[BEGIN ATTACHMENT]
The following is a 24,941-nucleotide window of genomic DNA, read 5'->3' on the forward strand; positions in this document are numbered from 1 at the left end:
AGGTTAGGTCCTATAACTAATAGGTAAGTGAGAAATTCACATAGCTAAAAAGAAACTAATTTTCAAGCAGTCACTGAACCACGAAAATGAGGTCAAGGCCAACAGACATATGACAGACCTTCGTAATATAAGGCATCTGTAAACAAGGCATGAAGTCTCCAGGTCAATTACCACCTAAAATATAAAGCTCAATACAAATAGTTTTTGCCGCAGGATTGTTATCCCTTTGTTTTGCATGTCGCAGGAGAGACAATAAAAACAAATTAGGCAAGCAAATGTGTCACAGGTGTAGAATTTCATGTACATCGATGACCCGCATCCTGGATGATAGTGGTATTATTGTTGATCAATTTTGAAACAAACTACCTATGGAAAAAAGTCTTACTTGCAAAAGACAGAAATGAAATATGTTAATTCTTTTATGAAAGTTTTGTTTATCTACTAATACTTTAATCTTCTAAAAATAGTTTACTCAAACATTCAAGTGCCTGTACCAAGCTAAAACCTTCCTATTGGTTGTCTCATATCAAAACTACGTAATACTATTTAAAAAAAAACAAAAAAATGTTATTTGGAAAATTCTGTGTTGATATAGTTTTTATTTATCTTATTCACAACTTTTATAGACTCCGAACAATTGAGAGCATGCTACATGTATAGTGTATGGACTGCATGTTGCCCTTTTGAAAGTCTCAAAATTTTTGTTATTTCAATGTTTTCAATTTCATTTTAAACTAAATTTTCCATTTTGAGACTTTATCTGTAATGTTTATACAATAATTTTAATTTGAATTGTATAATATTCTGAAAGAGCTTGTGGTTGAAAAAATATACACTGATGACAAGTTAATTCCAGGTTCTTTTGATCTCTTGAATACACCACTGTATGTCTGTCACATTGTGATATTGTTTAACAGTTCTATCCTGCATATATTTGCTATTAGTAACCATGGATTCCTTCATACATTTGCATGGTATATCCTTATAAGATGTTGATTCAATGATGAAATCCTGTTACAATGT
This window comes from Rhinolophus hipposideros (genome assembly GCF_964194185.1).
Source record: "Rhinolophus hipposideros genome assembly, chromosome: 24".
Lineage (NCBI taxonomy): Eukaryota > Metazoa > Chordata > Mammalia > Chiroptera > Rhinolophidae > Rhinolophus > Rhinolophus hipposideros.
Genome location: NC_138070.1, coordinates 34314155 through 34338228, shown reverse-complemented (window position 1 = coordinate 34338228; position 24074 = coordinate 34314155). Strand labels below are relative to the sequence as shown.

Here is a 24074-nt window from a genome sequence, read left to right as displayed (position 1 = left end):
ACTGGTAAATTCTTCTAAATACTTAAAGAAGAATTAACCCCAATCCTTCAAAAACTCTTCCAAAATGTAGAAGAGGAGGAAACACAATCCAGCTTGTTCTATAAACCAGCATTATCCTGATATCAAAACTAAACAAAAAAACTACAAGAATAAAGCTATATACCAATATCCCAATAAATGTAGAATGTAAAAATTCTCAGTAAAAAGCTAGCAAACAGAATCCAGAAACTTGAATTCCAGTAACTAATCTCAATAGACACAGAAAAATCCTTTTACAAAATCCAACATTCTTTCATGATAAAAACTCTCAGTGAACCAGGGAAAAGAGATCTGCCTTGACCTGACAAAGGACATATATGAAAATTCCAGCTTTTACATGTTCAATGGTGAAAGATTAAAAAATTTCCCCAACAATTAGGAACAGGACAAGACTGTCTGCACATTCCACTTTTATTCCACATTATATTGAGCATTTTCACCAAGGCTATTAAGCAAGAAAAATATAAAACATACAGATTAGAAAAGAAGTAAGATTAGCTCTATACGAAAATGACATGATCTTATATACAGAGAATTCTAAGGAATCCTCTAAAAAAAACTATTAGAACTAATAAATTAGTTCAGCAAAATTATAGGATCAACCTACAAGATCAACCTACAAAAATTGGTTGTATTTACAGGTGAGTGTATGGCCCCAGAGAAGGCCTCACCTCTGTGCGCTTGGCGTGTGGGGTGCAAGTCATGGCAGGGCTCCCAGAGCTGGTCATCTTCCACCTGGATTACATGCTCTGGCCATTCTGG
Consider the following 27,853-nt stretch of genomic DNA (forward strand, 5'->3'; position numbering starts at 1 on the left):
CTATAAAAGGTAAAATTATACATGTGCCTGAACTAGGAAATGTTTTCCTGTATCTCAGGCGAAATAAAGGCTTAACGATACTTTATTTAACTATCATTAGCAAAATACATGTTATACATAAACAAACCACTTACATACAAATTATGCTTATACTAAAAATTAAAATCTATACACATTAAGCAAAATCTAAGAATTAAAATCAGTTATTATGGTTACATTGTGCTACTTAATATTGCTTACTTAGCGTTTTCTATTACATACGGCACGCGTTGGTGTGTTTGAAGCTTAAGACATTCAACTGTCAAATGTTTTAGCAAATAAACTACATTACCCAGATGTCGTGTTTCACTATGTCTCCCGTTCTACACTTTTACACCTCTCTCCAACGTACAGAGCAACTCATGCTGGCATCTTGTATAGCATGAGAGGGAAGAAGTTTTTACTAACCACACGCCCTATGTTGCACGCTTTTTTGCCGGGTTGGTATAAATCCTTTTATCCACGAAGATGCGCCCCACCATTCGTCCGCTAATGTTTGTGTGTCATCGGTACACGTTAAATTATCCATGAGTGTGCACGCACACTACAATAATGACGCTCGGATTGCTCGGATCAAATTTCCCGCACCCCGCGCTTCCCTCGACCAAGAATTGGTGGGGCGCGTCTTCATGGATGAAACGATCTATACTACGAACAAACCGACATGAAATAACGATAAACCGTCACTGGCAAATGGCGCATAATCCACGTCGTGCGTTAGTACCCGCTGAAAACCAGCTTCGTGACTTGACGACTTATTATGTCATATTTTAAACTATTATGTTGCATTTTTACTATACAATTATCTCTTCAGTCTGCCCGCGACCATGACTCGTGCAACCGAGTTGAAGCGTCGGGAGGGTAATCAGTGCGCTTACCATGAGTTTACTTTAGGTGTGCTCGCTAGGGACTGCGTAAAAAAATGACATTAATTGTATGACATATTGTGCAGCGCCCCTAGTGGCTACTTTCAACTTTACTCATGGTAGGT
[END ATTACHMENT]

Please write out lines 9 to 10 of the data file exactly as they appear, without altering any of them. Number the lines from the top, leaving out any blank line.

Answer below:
Consider the following 27,853-nt stretch of genomic DNA (forward strand, 5'->3'; position numbering starts at 1 on the left):
CTATAAAAGGTAAAATTATACATGTGCCTGAACTAGGAAATGTTTTCCTGTATCTCAGGCGAAATAAAGGCTTAACGATACTTTATTTAACTATCATTAGCAAAATACATGTTATACATAAACAAACCACTTACATACAAATTATGCTTATACTAAAAATTAAAATCTATACACATTAAGCAAAATCTAAGAATTAAAATCAGTTATTATGGTTACATTGTGCTACTTAATATTGCTTACTTAGCGTTTTCTATTACATACGGCACGCGTTGGTGTGTTTGAAGCTTAAGACATTCAACTGTCAAATGTTTTAGCAAATAAACTACATTACCCAGATGTCGTGTTTCACTATGTCTCCCGTTCTACACTTTTACACCTCTCTCCAACGTACAGAGCAACTCATGCTGGCATCTTGTATAGCATGAGAGGGAAGAAGTTTTTACTAACCACACGCCCTATGTTGCACGCTTTTTTGCCGGGTTGGTATAAATCCTTTTATCCACGAAGATGCGCCCCACCATTCGTCCGCTAATGTTTGTGTGTCATCGGTACACGTTAAATTATCCATGAGTGTGCACGCACACTACAATAATGACGCTCGGATTGCTCGGATCAAATTTCCCGCACCCCGCGCTTCCCTCGACCAAGAATTGGTGGGGCGCGTCTTCATGGATGAAACGATCTATACTACGAACAAACCGACATGAAATAACGATAAACCGTCACTGGCAAATGGCGCATAATCCACGTCGTGCGTTAGTACCCGCTGAAAACCAGCTTCGTGACTTGACGACTTATTATGTCATATTTTAAACTATTATGTTGCATTTTTACTATACAATTATCTCTTCAGTCTGCCCGCGACCATGACTCGTGCAACCGAGTTGAAGCGTCGGGAGGGTAATCAGTGCGCTTACCATGAGTTTACTTTAGGTGTGCTCGCTAGGGACTGCGTAAAAAAATGACATTAATTGTATGACATATTGTGCAGCGCCCCTAGTGGCTACTTTCAACTTTACTCATGGTAGGT